CALLING THE WEST HOME
A Snapshot of Life in Western Canada:
1971 to 2021
By Marissa Dimmell
Over the last 50 years, Western Canada has seen a lot of change. Hard-earned victories and great ideas that failed have each shaped the four provinces that make up the country’s West. New industries have emerged, political battles have waged, and populations have grown. In the “Our West” Canada West Foundation 50th anniversary series, we will share snapshots of changes both big and small, of obvious significance and of lesser-known importance, that have shaped Western Canada since 1971. We will reflect on how far the West has come and look ahead to possibilities that await in our shared future.
Progress is often measured through big moments in history, but revelations about how things have changed over time for people may also be a little less grand. The ins and outs of daily life – whether through evening news headlines, the cost for a bowl of breakfast cereal or the latest trends– contain intriguing clues about our transformation. To kick off our series, we examine a few indicators of what life looked like for the people of the West in 1971 and what has changed – or stayed the same – in our daily lives since.
Governments, and the decisions they make that shape our lives, have an important influence on Western Canadians.
1971: Liberal, Prime Minister Pierre Trudeau
2021: Liberal, Prime Minister Justin Trudeau
1971: Social Credit, Premier W.A.C Bennett
2021: NDP, Premier John Horgan
1971: Progressive Conservative, Premier Peter Lougheed
2021: United Conservative, Premier Jason Kenney
1971: NDP, Premier Allan Blakeney
2021: Saskatchewan Party, Premier Scott Moe
1971: NDP, Premier Edward Schreyer
2021: Progressive Conservative, Premier Brian Pallister
What’s happening in the world?
What happens in the world often has important consequences for Western Canada, not only influencing the priorities for policymakers, but setting the topic of dinner table conversations.
WHAT’S HAPPENING IN THE WORLD?
The Vietnam War continues on in its 16th year.
Intel releases the world’s first microprocessor (Intel 4004).
The Indo-Pakistani War of 1971 erupts over territorial disputes.
NASA’s Apollo 14 is the third manned mission to land on the moon.
Qatar becomes independent from Great Britain.
U.S. President Donald Trump faces, and is subsequently acquitted, of his second impeachment and President Biden inaugurated.
More contagious variant strains emerge in the COVID-19 pandemic, vaccine inoculations begin.
Global recovery from pandemic driven recession.
Fueled by a Reddit frenzy, GameStop stock price surges, then falls.
WHAT’S HAPPENING IN CANADA?
Crisis of Confederation persists with continued threats of Quebec sovereignty.
The Canadian economy qualifies as “stagflation”—high inflation, high unemployment rates and stagnant economy.
Vaccine rollout begins, economic recovery started in late 2020 continues.
What’s happening in the family?
Feminism, a long recession and rising costs of living see more women join the workforce. Female employment rates reach a high at approximately 43% in 1971.
The COVID-19 pandemic sent a curveball into the workforce. Women’s workforce participation hit a relative low for the decade at 63.5% in Western provinces.
Average household size
1971: 3.5 people
2021: 2.5 people
Average annual household income per capita, by province, 1971 and 2021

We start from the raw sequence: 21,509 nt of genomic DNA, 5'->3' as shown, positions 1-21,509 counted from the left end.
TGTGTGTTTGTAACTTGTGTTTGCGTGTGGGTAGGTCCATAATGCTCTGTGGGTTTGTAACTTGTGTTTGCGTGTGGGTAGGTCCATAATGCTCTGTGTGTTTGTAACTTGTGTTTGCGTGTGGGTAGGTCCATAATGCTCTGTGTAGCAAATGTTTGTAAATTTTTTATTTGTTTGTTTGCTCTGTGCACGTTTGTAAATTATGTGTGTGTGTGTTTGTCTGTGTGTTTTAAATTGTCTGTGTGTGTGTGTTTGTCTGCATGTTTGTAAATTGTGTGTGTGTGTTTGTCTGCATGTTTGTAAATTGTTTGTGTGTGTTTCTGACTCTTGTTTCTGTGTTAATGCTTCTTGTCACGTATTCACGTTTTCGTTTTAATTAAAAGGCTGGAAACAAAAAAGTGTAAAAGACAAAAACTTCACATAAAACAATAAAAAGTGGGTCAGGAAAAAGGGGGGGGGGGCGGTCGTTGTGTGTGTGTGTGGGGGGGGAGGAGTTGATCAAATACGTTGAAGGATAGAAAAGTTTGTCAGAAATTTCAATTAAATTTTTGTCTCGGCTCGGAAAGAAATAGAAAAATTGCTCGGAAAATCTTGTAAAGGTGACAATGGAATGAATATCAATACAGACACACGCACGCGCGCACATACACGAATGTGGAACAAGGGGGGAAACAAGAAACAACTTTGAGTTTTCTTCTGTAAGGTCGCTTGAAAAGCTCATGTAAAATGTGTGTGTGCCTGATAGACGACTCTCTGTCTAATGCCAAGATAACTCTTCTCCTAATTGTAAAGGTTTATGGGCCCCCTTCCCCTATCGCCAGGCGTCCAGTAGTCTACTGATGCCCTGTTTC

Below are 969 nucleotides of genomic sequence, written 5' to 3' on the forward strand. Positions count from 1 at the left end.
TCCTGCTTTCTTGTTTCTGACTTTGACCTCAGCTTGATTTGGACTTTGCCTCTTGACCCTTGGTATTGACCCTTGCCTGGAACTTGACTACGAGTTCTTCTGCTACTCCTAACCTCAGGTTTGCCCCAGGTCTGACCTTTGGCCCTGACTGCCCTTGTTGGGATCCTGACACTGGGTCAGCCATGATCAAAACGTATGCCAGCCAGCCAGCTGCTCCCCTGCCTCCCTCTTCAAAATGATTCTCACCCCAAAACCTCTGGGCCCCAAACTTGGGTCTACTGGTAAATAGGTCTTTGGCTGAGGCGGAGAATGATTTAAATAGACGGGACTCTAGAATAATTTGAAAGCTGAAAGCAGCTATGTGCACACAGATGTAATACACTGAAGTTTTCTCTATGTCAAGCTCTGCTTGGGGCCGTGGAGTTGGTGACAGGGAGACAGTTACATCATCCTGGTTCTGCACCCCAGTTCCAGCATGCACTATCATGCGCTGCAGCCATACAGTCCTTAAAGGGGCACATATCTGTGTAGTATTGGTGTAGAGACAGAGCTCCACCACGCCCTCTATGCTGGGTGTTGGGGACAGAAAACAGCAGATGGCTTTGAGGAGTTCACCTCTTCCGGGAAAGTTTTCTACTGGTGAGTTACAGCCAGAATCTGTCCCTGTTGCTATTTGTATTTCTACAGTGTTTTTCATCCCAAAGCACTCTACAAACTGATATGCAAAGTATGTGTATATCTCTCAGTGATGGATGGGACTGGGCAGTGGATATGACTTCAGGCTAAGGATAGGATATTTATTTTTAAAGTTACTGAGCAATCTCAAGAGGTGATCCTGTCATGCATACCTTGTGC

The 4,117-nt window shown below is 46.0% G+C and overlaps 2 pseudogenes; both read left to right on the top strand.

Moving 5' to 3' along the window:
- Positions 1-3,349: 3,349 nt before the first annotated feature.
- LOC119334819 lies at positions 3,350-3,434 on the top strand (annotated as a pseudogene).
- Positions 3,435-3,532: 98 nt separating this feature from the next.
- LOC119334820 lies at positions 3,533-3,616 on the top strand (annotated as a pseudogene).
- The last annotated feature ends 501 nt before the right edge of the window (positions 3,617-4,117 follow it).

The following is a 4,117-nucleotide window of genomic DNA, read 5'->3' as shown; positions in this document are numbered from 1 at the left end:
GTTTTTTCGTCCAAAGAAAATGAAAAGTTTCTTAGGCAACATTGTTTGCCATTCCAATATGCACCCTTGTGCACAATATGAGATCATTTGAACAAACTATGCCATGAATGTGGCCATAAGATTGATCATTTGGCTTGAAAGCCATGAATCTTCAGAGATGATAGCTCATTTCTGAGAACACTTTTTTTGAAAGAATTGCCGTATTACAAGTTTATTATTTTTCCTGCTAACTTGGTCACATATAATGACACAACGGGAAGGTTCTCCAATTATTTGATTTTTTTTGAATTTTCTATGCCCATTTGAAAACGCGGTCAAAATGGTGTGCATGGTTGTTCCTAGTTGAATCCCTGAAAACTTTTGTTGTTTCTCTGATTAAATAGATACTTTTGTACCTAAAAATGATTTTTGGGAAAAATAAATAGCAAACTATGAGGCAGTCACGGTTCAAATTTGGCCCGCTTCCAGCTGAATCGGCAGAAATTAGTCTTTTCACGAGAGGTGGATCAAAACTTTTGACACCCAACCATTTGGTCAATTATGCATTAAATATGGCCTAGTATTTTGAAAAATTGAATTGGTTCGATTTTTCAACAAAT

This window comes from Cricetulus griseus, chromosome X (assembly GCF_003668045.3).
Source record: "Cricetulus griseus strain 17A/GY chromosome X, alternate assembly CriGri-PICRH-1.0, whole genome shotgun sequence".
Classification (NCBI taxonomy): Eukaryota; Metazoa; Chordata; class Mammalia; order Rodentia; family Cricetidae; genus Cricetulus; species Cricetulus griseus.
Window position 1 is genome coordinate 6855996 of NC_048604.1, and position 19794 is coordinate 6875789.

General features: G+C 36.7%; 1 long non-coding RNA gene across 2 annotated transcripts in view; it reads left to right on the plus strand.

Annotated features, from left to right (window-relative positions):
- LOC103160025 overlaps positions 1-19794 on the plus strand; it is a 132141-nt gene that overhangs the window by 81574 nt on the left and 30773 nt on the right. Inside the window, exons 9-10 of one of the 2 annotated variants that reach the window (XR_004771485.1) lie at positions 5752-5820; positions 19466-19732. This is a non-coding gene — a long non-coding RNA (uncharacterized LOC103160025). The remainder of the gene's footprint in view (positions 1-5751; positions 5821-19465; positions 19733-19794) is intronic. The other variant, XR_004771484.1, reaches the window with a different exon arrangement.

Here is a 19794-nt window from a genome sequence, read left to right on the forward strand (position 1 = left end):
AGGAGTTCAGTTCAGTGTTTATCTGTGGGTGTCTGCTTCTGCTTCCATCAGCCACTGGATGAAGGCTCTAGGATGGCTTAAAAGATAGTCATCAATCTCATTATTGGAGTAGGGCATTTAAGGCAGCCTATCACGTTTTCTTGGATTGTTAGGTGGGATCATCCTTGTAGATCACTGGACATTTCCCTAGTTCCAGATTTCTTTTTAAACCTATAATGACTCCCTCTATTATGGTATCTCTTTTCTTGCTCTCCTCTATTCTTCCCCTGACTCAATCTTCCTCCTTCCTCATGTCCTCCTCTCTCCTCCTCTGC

How much does it cost to live?
From the price for a household appliance to simply grocery list items, the cost of living in Canada has changed over the past 50 years. While inflation rates are lower in 2021 than 1971 (0.62% and 4.0%, respectively), the cost of some daily items have remained roughly the same, while some are relatively more expensive.
THE COST OF LIVING
1971 (adj. for inflation)
Cost of a washer/dryer pair
Cost to mail a letter
Cost of a movie ticket
1971 (adj. for inflation)
Cost of a loaf of bread
Cost of a pound of butter
Cost of a pound of bacon
Cost of Kellogg’s Corn Flakes (680g)
Cost of a container of Miracle Whip (32/30fl)
Note: inflation was calculated according to the Bank of Canada’s Inflation Calculator (https://www.bankofcanada.ca/rates/related/inflation-calculator/) .
1971: Water beds, Jell-O salad, bell-bottom jeans
2021: Tik Tok, keto diet, craft beer
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CBC News. “Minimum wage jobs pay roughly the same as they did in 1975.” July 16, 2014. https://www.cbc.ca/news/business/minimum-wage-jobs-pay-roughly-the-same-as-they-did-in-1975-1.2708717#:~:text=In%201975%2C%20the%20actual%20minimum,pinpointing%20the%20average%20at%20%2410.14.
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Williams, Cara. “Time or Money? How high and low income Canadians spend their time.” Statistics Canada. August 2002. https://www150.statcan.gc.ca/n1/en/pub/11-008-x/2002001/article/6195-eng.pdf?st=U704-dg4.
Pierre Trudeau, Prime Minister of Canada, Rob Mieremet, http://proxy.handle.net/10648/ac62a5f2-d0b4-102d-bcf8-003048976d84
Justin Trudeau, Prime Minister of Canada, https://www.youtube.com/channel/UCyvEONnqE2Krm9Zi0LVvGmA
British Columbia Premier W. A. C. Bennett, https://www.bac-lac.gc.ca/eng/CollectionSearch/Pages/record.aspx?app=FonAndCol&IdNumber=3212487
British Columbia Premier John Horgan, Cropped from Flickr
Alberta Premier Peter Lougheed, (WP:NFCC#4)
Alberta Premier Jason Kenney, – Flickr
Saskatchewan Premier Scott Moe, https://commons.wikimedia.org/wiki/File:Scott-Moe-Crop.jpg
Manitoba Premier Edward Schreyer, https://alchetron.com/Edward-Schreyer
Water bed, https://www.waterbed-airbedgallery.com
Jell-O salad, 1971 Betty Crocker Recipe Library
Bell-bottom jeans, sunbelz.wordpress.com
Tik Tok, franck, Unsplash
Keto diet, Jonathan Beckman, Unsplash
Craft beer, Joshua Reddekopp, Unsplash